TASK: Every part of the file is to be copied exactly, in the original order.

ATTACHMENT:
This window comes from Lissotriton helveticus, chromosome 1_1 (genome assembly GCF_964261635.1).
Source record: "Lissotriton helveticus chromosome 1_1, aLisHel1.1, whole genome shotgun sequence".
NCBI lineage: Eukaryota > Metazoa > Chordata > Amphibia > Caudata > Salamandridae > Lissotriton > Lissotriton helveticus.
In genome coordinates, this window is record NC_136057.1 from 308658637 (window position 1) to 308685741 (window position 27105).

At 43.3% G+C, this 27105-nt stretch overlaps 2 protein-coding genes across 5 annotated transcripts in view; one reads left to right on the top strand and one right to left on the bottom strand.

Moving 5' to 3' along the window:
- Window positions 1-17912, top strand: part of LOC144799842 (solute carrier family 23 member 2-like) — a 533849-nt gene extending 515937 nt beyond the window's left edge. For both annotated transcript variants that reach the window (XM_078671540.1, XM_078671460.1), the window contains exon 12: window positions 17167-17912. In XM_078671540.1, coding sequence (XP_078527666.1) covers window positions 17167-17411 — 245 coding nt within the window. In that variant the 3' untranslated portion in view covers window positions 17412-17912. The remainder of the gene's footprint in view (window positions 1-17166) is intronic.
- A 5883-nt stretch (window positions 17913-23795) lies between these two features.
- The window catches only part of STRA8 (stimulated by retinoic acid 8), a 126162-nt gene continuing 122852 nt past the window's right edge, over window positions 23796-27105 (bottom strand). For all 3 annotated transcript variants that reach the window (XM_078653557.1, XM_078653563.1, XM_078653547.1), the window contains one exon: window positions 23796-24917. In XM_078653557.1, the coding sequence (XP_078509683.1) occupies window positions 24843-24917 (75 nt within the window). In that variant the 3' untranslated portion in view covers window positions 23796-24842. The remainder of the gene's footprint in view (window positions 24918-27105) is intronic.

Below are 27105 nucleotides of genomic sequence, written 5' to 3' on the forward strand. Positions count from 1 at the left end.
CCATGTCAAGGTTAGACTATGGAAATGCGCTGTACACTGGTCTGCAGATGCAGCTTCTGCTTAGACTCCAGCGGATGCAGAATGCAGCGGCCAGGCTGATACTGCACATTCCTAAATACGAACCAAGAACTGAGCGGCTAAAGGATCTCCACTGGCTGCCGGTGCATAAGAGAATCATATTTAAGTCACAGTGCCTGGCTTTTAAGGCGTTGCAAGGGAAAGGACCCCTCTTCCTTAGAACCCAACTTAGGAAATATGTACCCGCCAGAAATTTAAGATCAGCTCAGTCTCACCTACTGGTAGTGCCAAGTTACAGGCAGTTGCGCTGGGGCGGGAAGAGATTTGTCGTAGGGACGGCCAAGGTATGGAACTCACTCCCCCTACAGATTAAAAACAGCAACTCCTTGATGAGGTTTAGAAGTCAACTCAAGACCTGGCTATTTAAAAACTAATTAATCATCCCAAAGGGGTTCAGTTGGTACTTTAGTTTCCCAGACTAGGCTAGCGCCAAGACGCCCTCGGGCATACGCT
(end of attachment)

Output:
This window comes from Lissotriton helveticus, chromosome 1_1 (genome assembly GCF_964261635.1).
Source record: "Lissotriton helveticus chromosome 1_1, aLisHel1.1, whole genome shotgun sequence".
NCBI lineage: Eukaryota > Metazoa > Chordata > Amphibia > Caudata > Salamandridae > Lissotriton > Lissotriton helveticus.
In genome coordinates, this window is record NC_136057.1 from 308658637 (window position 1) to 308685741 (window position 27105).

At 43.3% G+C, this 27105-nt stretch overlaps 2 protein-coding genes across 5 annotated transcripts in view; one reads left to right on the top strand and one right to left on the bottom strand.

Moving 5' to 3' along the window:
- Window positions 1-17912, top strand: part of LOC144799842 (solute carrier family 23 member 2-like) — a 533849-nt gene extending 515937 nt beyond the window's left edge. For both annotated transcript variants that reach the window (XM_078671540.1, XM_078671460.1), the window contains exon 12: window positions 17167-17912. In XM_078671540.1, coding sequence (XP_078527666.1) covers window positions 17167-17411 — 245 coding nt within the window. In that variant the 3' untranslated portion in view covers window positions 17412-17912. The remainder of the gene's footprint in view (window positions 1-17166) is intronic.
- A 5883-nt stretch (window positions 17913-23795) lies between these two features.
- The window catches only part of STRA8 (stimulated by retinoic acid 8), a 126162-nt gene continuing 122852 nt past the window's right edge, over window positions 23796-27105 (bottom strand). For all 3 annotated transcript variants that reach the window (XM_078653557.1, XM_078653563.1, XM_078653547.1), the window contains one exon: window positions 23796-24917. In XM_078653557.1, the coding sequence (XP_078509683.1) occupies window positions 24843-24917 (75 nt within the window). In that variant the 3' untranslated portion in view covers window positions 23796-24842. The remainder of the gene's footprint in view (window positions 24918-27105) is intronic.

Below are 27105 nucleotides of genomic sequence, written 5' to 3' on the forward strand. Positions count from 1 at the left end.
CCATGTCAAGGTTAGACTATGGAAATGCGCTGTACACTGGTCTGCAGATGCAGCTTCTGCTTAGACTCCAGCGGATGCAGAATGCAGCGGCCAGGCTGATACTGCACATTCCTAAATACGAACCAAGAACTGAGCGGCTAAAGGATCTCCACTGGCTGCCGGTGCATAAGAGAATCATATTTAAGTCACAGTGCCTGGCTTTTAAGGCGTTGCAAGGGAAAGGACCCCTCTTCCTTAGAACCCAACTTAGGAAATATGTACCCGCCAGAAATTTAAGATCAGCTCAGTCTCACCTACTGGTAGTGCCAAGTTACAGGCAGTTGCGCTGGGGCGGGAAGAGATTTGTCGTAGGGACGGCCAAGGTATGGAACTCACTCCCCCTACAGATTAAAAACAGCAACTCCTTGATGAGGTTTAGAAGTCAACTCAAGACCTGGCTATTTAAAAACTAATTAATCATCCCAAAGGGGTTCAGTTGGTACTTTAGTTTCCCAGACTAGGCTAGCGCCAAGACGCCCTCGGGCATACGCT